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Can Today’s Polarized America Come Together Again?

James Thurber interviews authors of The Upswing

American history is marked by centuries of tension between individualism and the common good. On March 24, SPA Distinguished Professor James Thurber led a discussion on the conditions that trigger community-minded periods, and whether another is on the horizon.

Robert Putnam and Shaylyn Romney Garrett, authors of The Upswing: How America Came Together a Century Ago and How We Can Do It Again (Simon & Schuster, 2020) were the featured guests in the final of a series of James A. Thurber Dialogues on America. The event was co-hosted by the AU School of Public Affairs (SPA) Center for Congressional and Presidential Studies, the Kennedy Political Union, and the United States Capitol Historical Society.

The book examines trends in economic inequality, political partisanship, social capital, and cultural narcissism. The authors reveal waves of individualism and communitarianism that they call “I-we-I” curves. In the late 19th century, the Gilded Age ushered in big gaps between rich and poor, followed by the Progressive Era, which brought decades of improvements to equality that lasted until the 1960s. Since then, growing income inequality and political polarization have led up to the present moment, which Putnam suggests rivals that of Civil War times.
The researchers performed an extensive data analysis to unpack these trends; results suggested forces beyond the impact of the Great Depression or the World Wars. Garrett, a writer and entrepreneur, referred back to lessons from the Progressive Era, when citizens looked beyond partisanship to push for child labor laws, trust busting, consumer protections, and voting rights for women.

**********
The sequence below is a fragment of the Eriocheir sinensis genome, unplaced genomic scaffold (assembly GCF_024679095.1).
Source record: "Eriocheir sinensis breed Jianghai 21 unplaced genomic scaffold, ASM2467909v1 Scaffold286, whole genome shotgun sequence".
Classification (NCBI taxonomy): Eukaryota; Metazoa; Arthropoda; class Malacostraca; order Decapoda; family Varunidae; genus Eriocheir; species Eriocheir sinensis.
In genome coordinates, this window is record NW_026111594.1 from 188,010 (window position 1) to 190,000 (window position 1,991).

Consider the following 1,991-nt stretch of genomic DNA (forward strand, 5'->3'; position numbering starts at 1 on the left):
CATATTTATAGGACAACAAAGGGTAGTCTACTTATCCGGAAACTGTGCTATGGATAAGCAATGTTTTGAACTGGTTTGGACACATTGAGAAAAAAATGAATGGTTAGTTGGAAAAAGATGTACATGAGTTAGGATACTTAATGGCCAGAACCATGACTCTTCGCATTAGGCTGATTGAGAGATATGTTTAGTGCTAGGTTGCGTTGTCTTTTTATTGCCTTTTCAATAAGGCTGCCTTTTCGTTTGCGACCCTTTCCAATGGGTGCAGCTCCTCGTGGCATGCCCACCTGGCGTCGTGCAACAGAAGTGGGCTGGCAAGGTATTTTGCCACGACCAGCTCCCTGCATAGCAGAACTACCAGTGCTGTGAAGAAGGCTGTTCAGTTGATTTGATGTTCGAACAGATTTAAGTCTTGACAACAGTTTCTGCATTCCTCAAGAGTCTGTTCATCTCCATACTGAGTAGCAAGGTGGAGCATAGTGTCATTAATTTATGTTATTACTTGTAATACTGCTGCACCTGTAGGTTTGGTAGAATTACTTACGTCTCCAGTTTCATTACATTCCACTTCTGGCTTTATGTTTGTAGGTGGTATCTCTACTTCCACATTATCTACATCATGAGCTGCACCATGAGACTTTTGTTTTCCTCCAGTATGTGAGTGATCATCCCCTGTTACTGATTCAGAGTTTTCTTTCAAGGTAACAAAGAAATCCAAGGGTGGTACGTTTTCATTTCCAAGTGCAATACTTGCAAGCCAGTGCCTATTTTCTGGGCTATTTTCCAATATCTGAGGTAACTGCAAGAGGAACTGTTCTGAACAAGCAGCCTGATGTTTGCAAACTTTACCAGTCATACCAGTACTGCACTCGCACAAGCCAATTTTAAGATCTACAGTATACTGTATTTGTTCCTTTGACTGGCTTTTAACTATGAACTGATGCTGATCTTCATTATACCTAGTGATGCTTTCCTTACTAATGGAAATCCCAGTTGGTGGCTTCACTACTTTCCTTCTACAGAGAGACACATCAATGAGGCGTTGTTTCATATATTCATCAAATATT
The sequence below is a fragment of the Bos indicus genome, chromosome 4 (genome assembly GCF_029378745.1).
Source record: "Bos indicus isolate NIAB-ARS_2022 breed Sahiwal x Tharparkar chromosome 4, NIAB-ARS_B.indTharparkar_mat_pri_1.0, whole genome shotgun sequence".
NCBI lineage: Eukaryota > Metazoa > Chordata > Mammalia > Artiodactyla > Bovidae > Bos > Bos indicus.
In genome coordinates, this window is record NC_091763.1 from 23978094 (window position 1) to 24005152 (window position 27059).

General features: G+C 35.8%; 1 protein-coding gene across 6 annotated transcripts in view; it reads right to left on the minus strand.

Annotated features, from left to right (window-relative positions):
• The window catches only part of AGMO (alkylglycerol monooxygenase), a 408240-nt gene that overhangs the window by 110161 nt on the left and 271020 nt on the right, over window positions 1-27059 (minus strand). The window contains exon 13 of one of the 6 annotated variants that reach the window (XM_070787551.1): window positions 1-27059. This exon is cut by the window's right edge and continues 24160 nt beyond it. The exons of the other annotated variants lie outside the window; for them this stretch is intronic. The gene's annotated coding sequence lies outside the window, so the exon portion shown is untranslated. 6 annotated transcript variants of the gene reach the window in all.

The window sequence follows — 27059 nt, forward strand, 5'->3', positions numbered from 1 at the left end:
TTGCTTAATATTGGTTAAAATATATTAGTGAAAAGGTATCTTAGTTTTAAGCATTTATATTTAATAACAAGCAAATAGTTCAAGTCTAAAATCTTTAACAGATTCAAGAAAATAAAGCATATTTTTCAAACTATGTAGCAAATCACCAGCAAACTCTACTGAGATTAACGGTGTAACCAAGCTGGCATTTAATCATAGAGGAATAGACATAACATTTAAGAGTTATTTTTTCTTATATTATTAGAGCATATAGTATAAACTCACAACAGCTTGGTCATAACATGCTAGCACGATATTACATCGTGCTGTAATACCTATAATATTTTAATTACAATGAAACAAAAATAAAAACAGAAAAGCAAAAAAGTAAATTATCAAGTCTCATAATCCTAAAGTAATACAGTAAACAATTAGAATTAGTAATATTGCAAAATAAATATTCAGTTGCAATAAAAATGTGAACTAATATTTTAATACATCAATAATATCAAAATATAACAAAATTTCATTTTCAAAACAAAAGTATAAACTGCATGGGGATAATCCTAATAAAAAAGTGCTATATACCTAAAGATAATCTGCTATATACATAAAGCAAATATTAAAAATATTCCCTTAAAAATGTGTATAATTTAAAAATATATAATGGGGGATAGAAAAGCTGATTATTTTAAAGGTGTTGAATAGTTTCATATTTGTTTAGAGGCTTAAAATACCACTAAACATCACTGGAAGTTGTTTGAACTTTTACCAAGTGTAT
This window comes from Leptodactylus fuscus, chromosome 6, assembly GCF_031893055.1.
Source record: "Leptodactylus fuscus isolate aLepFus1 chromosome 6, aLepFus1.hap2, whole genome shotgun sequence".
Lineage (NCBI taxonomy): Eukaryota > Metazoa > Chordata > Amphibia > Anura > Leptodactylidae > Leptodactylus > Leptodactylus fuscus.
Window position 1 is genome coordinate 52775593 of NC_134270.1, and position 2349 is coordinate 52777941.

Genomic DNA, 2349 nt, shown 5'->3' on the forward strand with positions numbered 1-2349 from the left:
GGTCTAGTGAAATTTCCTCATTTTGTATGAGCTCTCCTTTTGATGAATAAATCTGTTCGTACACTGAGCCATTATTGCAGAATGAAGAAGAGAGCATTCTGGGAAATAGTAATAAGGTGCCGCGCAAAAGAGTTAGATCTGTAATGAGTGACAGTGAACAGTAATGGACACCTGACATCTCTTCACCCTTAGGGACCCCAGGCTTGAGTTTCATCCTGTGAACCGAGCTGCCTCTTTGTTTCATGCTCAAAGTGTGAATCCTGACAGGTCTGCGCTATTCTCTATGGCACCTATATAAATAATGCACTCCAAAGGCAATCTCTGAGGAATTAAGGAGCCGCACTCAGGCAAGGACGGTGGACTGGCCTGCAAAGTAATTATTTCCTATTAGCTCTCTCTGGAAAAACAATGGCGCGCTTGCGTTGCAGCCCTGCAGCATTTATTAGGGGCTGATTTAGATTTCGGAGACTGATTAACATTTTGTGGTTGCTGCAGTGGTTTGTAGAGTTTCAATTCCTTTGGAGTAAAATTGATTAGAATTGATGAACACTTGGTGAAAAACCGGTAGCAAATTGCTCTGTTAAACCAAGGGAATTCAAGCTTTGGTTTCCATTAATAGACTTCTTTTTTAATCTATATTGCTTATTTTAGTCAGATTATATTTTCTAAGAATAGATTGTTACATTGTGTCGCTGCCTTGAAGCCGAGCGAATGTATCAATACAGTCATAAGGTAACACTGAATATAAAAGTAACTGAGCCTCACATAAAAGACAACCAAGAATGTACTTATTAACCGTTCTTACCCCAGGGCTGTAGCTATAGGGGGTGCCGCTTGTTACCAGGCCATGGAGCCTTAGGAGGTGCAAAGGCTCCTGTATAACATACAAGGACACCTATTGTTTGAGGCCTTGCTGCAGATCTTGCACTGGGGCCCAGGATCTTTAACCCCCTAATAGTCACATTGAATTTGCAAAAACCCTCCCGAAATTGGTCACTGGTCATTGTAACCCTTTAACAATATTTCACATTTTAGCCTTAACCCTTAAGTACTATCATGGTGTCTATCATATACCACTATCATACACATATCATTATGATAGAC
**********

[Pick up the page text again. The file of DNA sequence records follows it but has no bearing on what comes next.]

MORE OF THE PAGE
“It was a movement that brought in people of all different stripes,” Garrett said. “What really brought these Progressives together was a compelling desire to repudiate the multi-dimensional crisis in which they found themselves, and a galvanizing belief in the power of ordinary citizens to do so.”

These changing attitudes, rather than efforts to address economic inequality, triggered reforms.

“When the culture of the Gilded Age, the social Darwinism of that period, was really called into question, you had reformers coming on the scene,” Garrett says. “The Progressive Era was a rethinking of our nation's values., and a reevaluating of the place of communitarianism relative to individualism. We think that's likely going to be what we'll need to see today. There are lots of lessons, but I think that's one of the most thought-provoking ones: it seems like culture led.”

Putman, a Harvard professor of public policy and former dean of the Kennedy School of Government, suggested that a more cooperative society will come from people finding common interests at the local and state level, prompting a moral reawakening. He sees hope for such a resurgence of community at the current moment, with young activists leading on environmental, gun control, and racial justice issues.

“It will happen, we think, again, if large numbers of young people in America forgo the cynicism that they're perfectly entitled to,” said Putman. “The last time we went through this, young people took it upon themselves to have a moral inflection to their concerns, and then to carry those into practice in many grassroots ways. I'm actually very encouraged by the fact that right now a lot of the reform movements around the world are led by young people.”